How to Read Chord Symbols to Play the Piano or Keyboard
When learning to play the piano or keyboard, you will likely be somewhat confused by sheet music. When you encounter sheet music or songbooks containing just melodies and lyrics, you usually also get the little letters and symbols called chord symbols above the staff.
Knowing how to build chords from chord symbols is an extremely valuable skill. It equips you to make a G diminished chord, for example, when you see the chord symbol for it: Gdim.
A chord’s symbol tells you two things about that chord: root and type.
Root: The capital letter on the left tells you the chord root. As with scales, the root note gives the chord its name. For example, the root of a C chord is the note C.
Type: Any letter and/or number suffix following the chord root tells you the chord type, like m for minor and 7 for seventh chords. Major chords have no suffix, just the letter name, so a capital letter by itself tells you to play a major triad.
Music written with chord symbols is your set of blueprints for what type of chord to construct to accompany the melody. For any chord types you may come across in your musical life (and there are plenty of chords out there), build the chord by placing the appropriate intervals or scale notes on top of the root note.
For example, C6 means play a C major chord and add the sixth interval (A); Cm6 means to play a C minor chord and add the sixth interval.
Here, you see the tune “Bingo” with its chord symbols written above it in the treble staff. The notes in the bass staff match the chord symbols and show you one way to play a simple chord accompaniment in your left hand.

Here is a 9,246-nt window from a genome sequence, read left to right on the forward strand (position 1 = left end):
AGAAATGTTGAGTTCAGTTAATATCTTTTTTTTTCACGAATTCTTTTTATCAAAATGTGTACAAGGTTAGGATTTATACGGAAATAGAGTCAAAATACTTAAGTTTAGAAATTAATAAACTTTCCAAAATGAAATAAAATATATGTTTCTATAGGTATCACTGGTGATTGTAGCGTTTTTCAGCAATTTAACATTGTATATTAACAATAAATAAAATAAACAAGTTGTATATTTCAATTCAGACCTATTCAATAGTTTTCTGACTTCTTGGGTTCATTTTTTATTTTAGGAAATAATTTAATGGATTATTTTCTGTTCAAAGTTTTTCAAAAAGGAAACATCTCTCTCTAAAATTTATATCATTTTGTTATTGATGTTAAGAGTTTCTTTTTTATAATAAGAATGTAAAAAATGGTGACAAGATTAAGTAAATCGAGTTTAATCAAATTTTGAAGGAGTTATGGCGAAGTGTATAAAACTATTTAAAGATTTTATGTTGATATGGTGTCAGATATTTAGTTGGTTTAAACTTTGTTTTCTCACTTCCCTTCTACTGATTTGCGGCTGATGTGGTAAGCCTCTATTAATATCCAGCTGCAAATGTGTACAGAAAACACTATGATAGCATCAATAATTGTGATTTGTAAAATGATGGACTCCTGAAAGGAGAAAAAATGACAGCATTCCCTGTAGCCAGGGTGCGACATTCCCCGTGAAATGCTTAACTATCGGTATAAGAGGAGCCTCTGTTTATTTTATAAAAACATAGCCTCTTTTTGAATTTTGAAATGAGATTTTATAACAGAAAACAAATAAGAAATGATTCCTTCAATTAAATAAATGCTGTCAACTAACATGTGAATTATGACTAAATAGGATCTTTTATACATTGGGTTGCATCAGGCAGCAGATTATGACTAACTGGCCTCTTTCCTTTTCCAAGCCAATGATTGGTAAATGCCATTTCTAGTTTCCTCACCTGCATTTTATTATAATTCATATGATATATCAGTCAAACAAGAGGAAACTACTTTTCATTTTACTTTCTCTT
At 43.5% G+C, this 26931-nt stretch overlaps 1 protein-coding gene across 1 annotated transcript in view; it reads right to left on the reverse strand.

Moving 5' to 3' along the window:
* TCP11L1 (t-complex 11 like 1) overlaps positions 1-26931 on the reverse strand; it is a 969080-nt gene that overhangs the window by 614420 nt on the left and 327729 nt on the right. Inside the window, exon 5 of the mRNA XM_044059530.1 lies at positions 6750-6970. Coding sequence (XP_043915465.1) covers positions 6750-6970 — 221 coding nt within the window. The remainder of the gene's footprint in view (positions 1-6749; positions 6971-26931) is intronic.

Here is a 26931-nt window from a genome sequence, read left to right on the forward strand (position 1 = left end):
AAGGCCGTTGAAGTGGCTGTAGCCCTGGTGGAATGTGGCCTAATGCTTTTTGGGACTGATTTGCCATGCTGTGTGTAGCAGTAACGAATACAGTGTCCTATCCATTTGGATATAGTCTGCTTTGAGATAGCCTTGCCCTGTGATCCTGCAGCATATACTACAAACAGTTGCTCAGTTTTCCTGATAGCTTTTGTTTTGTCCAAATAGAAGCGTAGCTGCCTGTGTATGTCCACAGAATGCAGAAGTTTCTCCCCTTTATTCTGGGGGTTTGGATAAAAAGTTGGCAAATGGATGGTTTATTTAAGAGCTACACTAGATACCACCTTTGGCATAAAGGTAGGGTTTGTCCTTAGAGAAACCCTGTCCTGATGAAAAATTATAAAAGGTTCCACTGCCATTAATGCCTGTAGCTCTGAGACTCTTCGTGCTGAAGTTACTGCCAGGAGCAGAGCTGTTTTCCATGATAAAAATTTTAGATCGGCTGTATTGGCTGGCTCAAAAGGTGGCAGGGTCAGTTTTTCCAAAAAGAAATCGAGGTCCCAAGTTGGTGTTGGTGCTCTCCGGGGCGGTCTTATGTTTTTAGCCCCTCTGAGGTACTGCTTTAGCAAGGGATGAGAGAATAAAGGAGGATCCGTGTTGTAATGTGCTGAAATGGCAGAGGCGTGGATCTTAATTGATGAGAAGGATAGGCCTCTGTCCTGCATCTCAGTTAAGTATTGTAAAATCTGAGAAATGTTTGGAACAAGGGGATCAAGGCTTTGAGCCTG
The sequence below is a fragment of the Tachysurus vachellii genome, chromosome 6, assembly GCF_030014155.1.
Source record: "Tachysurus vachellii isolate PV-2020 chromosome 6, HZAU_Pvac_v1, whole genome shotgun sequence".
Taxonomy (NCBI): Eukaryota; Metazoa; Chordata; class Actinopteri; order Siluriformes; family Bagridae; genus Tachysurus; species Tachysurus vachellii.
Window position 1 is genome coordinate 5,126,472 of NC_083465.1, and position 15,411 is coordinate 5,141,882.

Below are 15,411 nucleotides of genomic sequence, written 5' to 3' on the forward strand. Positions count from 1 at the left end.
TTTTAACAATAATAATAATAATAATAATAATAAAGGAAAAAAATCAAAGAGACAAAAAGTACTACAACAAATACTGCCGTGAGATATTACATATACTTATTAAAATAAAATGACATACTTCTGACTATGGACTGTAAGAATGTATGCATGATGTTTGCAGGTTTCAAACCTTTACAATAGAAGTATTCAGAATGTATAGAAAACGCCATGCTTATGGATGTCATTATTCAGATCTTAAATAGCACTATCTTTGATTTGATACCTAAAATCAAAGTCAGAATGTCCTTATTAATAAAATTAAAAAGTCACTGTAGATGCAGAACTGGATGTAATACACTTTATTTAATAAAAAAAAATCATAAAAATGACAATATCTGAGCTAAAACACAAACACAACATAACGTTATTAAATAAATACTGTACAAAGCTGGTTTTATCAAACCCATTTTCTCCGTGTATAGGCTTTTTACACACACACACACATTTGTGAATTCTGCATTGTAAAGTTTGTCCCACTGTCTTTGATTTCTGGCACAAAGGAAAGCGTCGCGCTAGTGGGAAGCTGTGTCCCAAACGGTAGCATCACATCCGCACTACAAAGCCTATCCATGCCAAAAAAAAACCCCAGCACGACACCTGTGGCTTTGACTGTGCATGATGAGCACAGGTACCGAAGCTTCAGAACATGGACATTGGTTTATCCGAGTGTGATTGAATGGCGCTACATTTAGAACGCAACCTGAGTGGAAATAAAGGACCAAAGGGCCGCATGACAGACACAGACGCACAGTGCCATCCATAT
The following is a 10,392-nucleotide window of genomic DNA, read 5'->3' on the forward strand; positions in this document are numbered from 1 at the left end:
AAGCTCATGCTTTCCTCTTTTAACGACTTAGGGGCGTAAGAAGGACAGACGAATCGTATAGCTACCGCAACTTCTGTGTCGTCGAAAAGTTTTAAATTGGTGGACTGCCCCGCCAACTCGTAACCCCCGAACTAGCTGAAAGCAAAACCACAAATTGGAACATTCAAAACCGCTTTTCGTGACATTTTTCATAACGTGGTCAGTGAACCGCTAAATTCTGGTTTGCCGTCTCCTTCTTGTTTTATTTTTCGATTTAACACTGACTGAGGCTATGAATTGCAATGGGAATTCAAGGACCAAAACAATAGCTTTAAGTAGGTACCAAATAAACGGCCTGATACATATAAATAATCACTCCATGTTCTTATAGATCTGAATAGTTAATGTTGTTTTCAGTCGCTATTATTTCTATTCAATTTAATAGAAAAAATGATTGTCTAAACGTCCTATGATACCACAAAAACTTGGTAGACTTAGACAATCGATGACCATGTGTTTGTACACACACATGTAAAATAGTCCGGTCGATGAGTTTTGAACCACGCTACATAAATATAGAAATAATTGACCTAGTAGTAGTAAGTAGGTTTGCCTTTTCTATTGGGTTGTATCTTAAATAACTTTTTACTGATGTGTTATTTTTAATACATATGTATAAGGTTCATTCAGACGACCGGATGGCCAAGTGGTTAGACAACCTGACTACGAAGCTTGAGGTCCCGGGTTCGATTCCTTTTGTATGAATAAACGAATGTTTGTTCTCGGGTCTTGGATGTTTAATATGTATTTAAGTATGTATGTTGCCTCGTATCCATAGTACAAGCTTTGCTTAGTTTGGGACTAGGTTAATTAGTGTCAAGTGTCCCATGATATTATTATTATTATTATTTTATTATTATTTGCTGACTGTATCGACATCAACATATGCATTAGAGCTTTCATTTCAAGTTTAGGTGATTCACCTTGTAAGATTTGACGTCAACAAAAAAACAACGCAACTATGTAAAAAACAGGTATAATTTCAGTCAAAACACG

Play the chord with the melody note that’s directly below the chord symbol. The chord lasts until you see a chord change at the next chord symbol. So if you see a C chord at the beginning of measure 1, like in “Bingo,” play it on beat 1. If there isn’t a chord change, like in measure 5, you can play the C chord again, or not — your choice.
To play a song with chord symbols, try “Scarborough Fair.”
You may encounter many curious-looking chord symbols in the songs you play. Here are the most common and user-friendly chord symbols, the variety of ways they may be written, the chord type, and a recipe for building the chord. Note: The examples in the table all use C as the root, but you can apply these recipes to any root note and make the chord you want.
|Chord Symbol||Chord Type||Ingredients|
|Caug; C(♯5); C+||Augmented||1-3-♯5|
|C(add2); C(add9)||Add second (or ninth)||1-2-3-5|
|Cm(add2); Cm(add9)||Minor, add second (or ninth)||1-2-♭ó3-5|
|Cmaj7; CM7; C△7||Major seventh||1-3-5-7|
|Cmin7; Cm7; C-7||Minor seventh||1-♭ó3-5-♭ó7|
|Cdim.7; Cdim7||Diminished seventh||1-♭ó3-♭ó5-6|
|C7sus4||Seventh, suspended fourth||1-4-5-♭ó7|
|Cm(maj7)||Minor, major seventh||1-♭ó3-5-7|
|C7♯5; C7+||Seventh, sharp fifth||1-3-♯5-♭ó7|
|C7♭ó5; C7-5||Seventh, flat fifth||1-3-♭ó5-♭ó7|
|Cm7♭ó5; CØ7||Minor seventh, flat fifth||1-♭ó3-♭ó5-♭ó7|
|Cmaj7♭ó5||Major seventh, flat fifth||1-3-♭ó5-7|
The number recipe 1-3-♯5-7 is applied to three different root notes — C, F, G — to illustrate how chord building works with different root notes and thus different scale notes. By the way, the resulting chord is called a Cmaj7♯5 because you add the seventh interval and sharp (raise one half step) the fifth interval.